Actually, it is very easy to explain. The first and the main function of a mother is feeding, to be exact breastfeeding. So, a baby in its first days of life associates a mother with her breastmilk and a very comforting process of eating. While we eat (or suck the breast milk) we tend to smack and generate m-sounds. It is somehow physiological, I suppose. In the smacking sounds, the basic natural consonant is m-sound.
Very soon, babies start to imitate the smacking m-sounds and smacking and sucking lips movements to signal that they are hungry. But if a baby is hungry and its mother doesn't come (or the baby is too impatient) he starts to cry. If you try to combine the m-sound with crying (which is based on the a-sound) you'll get the ma-syllable. So, it very easy for a baby associate the ma-sound with a mode to summon its mother ('mama' is someone who comes when I am hungry or when I am crying because I am wet, feel pain etc). Women, as well, somehow subconsciously use this ma-sound to identify and name themselves in front of their babies.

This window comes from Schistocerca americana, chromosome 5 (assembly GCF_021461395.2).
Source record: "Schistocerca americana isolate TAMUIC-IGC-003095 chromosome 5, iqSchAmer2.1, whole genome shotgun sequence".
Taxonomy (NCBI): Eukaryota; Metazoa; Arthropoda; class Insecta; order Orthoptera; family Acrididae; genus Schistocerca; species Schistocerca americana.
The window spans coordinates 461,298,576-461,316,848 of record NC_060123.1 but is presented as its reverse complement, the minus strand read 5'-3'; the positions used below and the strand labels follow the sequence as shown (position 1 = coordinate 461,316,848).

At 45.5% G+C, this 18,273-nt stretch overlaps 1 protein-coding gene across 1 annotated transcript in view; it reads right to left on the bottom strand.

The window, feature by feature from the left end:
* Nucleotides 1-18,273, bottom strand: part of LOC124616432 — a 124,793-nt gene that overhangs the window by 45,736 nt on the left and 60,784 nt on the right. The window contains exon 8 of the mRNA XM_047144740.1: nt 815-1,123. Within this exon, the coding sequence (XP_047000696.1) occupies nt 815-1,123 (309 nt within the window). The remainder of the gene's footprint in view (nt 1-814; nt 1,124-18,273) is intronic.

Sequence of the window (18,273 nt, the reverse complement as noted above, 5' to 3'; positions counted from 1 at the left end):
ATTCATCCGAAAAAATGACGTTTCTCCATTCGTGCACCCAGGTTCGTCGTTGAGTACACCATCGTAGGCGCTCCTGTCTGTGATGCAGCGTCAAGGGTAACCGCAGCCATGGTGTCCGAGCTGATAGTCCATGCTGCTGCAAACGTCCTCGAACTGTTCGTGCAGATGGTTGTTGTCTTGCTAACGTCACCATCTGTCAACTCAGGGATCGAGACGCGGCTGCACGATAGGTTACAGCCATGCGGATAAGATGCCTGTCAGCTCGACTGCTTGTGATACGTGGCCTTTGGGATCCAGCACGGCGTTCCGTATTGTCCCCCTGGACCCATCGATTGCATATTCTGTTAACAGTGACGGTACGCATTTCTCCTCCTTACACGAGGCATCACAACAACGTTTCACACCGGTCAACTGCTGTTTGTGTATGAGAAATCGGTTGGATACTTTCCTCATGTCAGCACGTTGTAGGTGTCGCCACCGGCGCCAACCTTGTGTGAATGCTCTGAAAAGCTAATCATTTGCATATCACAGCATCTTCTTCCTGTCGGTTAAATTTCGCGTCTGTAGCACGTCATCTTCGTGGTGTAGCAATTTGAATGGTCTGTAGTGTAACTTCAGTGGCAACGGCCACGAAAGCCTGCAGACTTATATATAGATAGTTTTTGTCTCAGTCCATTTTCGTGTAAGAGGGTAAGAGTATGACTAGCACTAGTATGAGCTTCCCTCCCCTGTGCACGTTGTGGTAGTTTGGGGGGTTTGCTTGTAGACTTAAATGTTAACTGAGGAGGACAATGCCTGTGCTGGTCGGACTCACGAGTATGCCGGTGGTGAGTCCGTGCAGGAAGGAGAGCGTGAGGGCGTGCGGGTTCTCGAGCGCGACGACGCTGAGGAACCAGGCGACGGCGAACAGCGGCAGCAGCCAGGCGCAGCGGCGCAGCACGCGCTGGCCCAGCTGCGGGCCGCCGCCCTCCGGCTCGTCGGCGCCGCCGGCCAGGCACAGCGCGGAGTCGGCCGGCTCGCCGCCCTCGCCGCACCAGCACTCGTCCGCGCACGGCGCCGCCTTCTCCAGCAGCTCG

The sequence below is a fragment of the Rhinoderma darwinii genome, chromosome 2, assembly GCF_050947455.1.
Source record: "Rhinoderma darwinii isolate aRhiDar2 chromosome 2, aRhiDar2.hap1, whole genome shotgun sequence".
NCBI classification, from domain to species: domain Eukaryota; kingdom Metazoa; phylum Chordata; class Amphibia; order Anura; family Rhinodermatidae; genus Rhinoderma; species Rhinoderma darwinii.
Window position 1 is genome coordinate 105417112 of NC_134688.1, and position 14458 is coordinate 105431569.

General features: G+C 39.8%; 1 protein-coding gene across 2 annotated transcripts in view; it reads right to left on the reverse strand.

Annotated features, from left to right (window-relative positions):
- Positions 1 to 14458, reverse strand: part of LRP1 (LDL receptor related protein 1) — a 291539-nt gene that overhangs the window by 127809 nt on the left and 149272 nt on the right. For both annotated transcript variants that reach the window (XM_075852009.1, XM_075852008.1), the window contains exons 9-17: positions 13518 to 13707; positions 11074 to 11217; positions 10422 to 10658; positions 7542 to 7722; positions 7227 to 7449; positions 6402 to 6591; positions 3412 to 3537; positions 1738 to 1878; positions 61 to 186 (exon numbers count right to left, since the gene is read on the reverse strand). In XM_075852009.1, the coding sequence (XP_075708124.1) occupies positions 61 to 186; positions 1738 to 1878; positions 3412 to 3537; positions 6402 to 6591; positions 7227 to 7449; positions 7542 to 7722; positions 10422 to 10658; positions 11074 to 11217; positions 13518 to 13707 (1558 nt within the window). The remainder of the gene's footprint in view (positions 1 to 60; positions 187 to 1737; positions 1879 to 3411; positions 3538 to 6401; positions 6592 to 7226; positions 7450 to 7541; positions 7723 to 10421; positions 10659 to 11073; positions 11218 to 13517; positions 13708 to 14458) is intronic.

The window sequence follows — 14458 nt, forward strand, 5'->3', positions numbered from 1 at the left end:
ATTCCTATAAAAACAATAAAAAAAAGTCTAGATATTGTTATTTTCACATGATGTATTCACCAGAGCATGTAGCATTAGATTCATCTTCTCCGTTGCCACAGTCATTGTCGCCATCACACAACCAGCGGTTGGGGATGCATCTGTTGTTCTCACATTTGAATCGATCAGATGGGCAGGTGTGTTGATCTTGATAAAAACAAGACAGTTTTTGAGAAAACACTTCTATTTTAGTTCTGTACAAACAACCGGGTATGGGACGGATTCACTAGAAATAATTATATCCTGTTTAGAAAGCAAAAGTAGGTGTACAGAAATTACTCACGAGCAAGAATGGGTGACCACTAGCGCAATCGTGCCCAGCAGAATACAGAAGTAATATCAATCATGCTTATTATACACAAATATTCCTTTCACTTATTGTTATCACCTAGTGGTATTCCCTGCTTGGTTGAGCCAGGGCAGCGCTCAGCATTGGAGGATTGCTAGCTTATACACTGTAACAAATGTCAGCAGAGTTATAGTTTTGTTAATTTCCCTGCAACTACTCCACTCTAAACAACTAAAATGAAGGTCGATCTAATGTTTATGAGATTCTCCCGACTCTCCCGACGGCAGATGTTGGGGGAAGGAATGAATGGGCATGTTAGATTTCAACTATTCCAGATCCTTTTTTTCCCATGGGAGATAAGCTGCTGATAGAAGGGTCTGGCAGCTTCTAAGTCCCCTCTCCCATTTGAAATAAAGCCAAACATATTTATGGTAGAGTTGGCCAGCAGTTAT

Lately, ma-based words could be transformed into something else but mostly in all language, it remains as it is. For example, in my mother tongue, which is Russian, it remains "мама" = mama. In English, different versions (mom, mum, mommy, mama, mamma, mummy, ma, mam) always contain ma-syllable. In other European languages, the same thing... Even the Biblical word 'manna' based on this sound because manna is something just given gratis as the mother's milk. @Aki gave the excellent example "manma" = food...our first food is always the breast milk given by our mothers.
In a nutshell, the word 'mama' is an example of onomatopoeia and that is why children so easily embrace it.